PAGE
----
Ticking Time Bomb Under EEM
In recent weeks, increased international scrutiny over Israel’s blockade of Gaza and conflicts with vessels carrying aid to the impoverished area have overshadowed a rather unique economic accomplishment. Israel was recently reclassified from “emerging” to “developed” market status by index provider MSCI Barra, the firm responsible for creating and maintaining the benchmarks behind many popular exchange-traded products.
The upgrade had been in the works for some time; MSCI first announced that Israeli markets met all the qualifications for developed status last June. Such an announcement is undoubtedly a positive development for a country that has made great strides in improving quality of life indicators and market transparency while rooting out corruption. So the impact on Israeli stocks as the news broke was at first a bit perplexing; the iShares MSCI Israel Investable Market Index Fund (EIS) slid more than 4% when the initial announcement was made, a far bigger loss than most global equities endured on the same day. But upon further review, the slide made a lot of sense. The upgrade meant that Israeli equities would be cast out of funds linked to the MSCI Emerging Markets Index, a benchmark that is currently the basis for two of the largest five ETFs by total assets.
In a survey conducted by a Deutsche Bank analyst, 78% of institutional investors replied that the move would be a negative development for the Israeli market, while 22% thought it would be neutral.
The events highlighted one of the interesting nuances related to the tremendous rise in popularity of ETFs. These funds are designed to react to changes in the market value of the underlying security. But in the case of Israel’s upgrade, the tail seemed to be wagging the dog; Israeli stocks reacted to a change in the composition of an index.
This phenomenon is nothing new. At every rebalancing of the Dow Jones Industrial Average, speculation over potential new members swirls, since inclusion in the Dow usually leads to a nice one time boost from a wave of institutional buying. But as the use of indexing strategies has become more widespread, the impact of changes to benchmark compositions has become more pronounced.
Based on the equity market performances observed immediately after Israel’s upgrade, upcoming developments could create a major return drag on some of the most popular ETF products. Taiwan and South Korea are both poised to follow in Israel’s footsteps in the not-so-distant future, graduating from emerging status and thereby being removed from the MSCI Emerging Markets Index.
In its press release announcing Israel’s upgrade, MSCI noted that both countries already meet “the economic development as well as the size and liquidity requirements” laid out for developed economies. But minor hurdles, such as a lack of full convertibility of the local currencies, remain as obstacles to developed status. In terms of literacy rates, per capita GDP, and other economic indicators, South Korea and Taiwan are more similar to the U.S. than they are to the BRIC. For all practical purposes, they are developed markets stuck in emerging status on a few technicalities.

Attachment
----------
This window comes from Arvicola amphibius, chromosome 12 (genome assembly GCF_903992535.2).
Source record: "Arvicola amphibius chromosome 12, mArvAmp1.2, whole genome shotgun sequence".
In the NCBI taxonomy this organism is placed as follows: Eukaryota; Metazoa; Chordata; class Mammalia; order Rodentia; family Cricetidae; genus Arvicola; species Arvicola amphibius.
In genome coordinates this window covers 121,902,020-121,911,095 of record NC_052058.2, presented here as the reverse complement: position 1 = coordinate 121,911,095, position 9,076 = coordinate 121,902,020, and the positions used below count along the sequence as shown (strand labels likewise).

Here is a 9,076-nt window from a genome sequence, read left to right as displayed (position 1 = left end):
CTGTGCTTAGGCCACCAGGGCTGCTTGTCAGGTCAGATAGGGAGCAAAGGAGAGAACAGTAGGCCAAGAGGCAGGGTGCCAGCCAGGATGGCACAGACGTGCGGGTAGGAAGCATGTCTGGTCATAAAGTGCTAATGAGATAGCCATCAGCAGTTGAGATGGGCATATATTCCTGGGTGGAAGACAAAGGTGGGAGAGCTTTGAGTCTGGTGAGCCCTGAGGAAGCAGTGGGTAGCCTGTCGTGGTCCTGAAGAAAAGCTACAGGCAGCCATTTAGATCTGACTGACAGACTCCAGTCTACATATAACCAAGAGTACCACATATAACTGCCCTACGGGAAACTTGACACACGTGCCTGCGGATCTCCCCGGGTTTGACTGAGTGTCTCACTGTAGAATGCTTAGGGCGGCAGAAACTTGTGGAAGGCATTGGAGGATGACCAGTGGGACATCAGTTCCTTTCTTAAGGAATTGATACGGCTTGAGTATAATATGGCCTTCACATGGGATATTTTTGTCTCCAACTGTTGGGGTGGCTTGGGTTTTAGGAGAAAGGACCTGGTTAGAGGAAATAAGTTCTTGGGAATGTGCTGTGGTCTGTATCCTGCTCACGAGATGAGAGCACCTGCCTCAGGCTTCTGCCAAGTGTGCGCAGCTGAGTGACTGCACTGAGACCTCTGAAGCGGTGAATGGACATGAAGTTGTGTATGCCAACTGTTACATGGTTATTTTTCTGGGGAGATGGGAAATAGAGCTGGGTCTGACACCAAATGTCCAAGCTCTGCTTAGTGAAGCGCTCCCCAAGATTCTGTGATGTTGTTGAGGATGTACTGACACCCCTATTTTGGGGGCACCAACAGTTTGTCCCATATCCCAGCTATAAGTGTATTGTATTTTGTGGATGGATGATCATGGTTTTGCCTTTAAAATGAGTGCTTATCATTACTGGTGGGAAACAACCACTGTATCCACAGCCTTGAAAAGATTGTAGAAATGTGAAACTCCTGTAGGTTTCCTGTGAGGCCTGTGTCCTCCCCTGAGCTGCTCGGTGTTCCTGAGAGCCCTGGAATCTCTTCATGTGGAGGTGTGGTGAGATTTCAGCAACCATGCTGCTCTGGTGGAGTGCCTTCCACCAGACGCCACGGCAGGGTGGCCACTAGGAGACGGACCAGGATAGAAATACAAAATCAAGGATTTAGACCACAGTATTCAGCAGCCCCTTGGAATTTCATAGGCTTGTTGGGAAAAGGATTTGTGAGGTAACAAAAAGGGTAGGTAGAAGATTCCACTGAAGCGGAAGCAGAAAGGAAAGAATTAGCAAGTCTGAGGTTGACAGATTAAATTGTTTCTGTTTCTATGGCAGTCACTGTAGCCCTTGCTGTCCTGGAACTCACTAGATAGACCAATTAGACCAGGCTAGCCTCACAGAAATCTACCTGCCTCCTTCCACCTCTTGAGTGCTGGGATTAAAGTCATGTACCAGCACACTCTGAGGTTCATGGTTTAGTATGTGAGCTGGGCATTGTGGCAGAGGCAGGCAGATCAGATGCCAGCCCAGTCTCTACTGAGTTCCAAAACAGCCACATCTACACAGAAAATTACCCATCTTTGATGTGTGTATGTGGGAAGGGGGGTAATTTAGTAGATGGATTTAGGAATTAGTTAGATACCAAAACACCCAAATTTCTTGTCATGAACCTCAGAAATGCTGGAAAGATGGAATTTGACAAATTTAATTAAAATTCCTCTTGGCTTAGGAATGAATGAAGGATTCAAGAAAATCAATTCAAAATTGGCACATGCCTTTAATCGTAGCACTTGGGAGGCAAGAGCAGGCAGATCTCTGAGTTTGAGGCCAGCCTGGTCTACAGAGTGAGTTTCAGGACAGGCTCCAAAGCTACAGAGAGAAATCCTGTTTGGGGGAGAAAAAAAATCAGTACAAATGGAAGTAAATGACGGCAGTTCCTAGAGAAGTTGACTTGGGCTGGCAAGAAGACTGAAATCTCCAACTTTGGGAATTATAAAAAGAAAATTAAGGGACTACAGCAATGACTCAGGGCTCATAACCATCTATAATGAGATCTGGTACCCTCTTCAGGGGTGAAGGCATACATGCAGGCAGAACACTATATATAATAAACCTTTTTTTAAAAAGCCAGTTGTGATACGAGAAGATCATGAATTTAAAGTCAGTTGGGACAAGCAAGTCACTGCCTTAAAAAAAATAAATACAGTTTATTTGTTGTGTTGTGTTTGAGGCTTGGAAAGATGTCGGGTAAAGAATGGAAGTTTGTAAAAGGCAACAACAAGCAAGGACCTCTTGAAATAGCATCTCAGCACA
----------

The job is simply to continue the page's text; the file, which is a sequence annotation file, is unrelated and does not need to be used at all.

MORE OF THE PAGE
The relative weightings afforded to South Korea and Taiwan compared to Israel in exchange-traded products are wildly different. Israel formerly made up about 3% of the MSCI Emerging Markets Index, while Taiwan and South Korea combine to account for about 25% of the index tracked by the Vanguard Emerging Markets ETF (VWO) and iShares MSCI Emerging Markets Index Fund (EEM). Those two funds have aggregate assets in excess of $50 billion, meaning that an index reconstitution could cause some significant reshuffling.
MSCI Barra is scheduled to announce the results of its 2010 Market Classification Review on June 21, and traders around the world will be watching with intense interest. If either South Korea or Taiwan is upgraded, expect a lot of activity. If both get the call-up, markets could see a day of unprecedented activity as investors attempt to front-run rules-based index products.
For investors concerned about the impact of the upcoming announcements on asset values of large emerging markets ETFs, there are a number of interesting alternatives. There are currently three BRIC ETFs that offer exposure to the “big four” emerging markets of Brazil, Russia, India, and China. These economies could be among the beneficiaries of a reshuffling; their allocations in emerging market indexes could jump to fill the voids left by outgoing members. The Claymore/BNY Mellon BRIC ETF (EEB) is the largest of this group, with assets of more than $900 million.
Another interesting option is the “pure play” emerging markets ETF from Emerging Global Advisors. The Emerging Markets Composite Titans Index Fund (EEG) is linked to a Dow Jones index that doesn’t include the quasi-developed nations of South Korea and Taiwan, but is more diversified from a country perspective than BRIC ETFs (South Africa, Mexico, Malaysia, and Indonesia make up about 25% of holdings).
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Disclosure: No positions at time of writing.